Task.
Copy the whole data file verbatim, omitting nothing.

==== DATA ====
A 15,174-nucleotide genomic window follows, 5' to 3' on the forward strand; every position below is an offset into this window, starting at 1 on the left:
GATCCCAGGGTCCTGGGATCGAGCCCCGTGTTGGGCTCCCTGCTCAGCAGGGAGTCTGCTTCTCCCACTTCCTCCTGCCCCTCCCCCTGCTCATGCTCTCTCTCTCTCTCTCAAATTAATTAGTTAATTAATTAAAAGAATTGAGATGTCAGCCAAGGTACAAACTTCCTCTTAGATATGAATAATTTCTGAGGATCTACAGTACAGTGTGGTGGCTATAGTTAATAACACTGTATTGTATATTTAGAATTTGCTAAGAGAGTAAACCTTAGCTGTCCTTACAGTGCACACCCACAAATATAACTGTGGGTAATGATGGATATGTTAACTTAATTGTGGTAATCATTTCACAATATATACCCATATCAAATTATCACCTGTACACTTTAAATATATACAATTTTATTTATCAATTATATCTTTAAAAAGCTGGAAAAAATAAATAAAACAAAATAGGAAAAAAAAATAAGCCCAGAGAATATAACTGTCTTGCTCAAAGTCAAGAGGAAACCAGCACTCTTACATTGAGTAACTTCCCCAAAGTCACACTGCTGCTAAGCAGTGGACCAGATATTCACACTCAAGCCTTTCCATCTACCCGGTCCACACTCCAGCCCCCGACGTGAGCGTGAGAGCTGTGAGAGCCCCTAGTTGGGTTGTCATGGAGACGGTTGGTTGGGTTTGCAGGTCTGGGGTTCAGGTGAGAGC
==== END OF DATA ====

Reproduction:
A 15,174-nucleotide genomic window follows, 5' to 3' on the forward strand; every position below is an offset into this window, starting at 1 on the left:
GATCCCAGGGTCCTGGGATCGAGCCCCGTGTTGGGCTCCCTGCTCAGCAGGGAGTCTGCTTCTCCCACTTCCTCCTGCCCCTCCCCCTGCTCATGCTCTCTCTCTCTCTCTCAAATTAATTAGTTAATTAATTAAAAGAATTGAGATGTCAGCCAAGGTACAAACTTCCTCTTAGATATGAATAATTTCTGAGGATCTACAGTACAGTGTGGTGGCTATAGTTAATAACACTGTATTGTATATTTAGAATTTGCTAAGAGAGTAAACCTTAGCTGTCCTTACAGTGCACACCCACAAATATAACTGTGGGTAATGATGGATATGTTAACTTAATTGTGGTAATCATTTCACAATATATACCCATATCAAATTATCACCTGTACACTTTAAATATATACAATTTTATTTATCAATTATATCTTTAAAAAGCTGGAAAAAATAAATAAAACAAAATAGGAAAAAAAAATAAGCCCAGAGAATATAACTGTCTTGCTCAAAGTCAAGAGGAAACCAGCACTCTTACATTGAGTAACTTCCCCAAAGTCACACTGCTGCTAAGCAGTGGACCAGATATTCACACTCAAGCCTTTCCATCTACCCGGTCCACACTCCAGCCCCCGACGTGAGCGTGAGAGCTGTGAGAGCCCCTAGTTGGGTTGTCATGGAGACGGTTGGTTGGGTTTGCAGGTCTGGGGTTCAGGTGAGAGC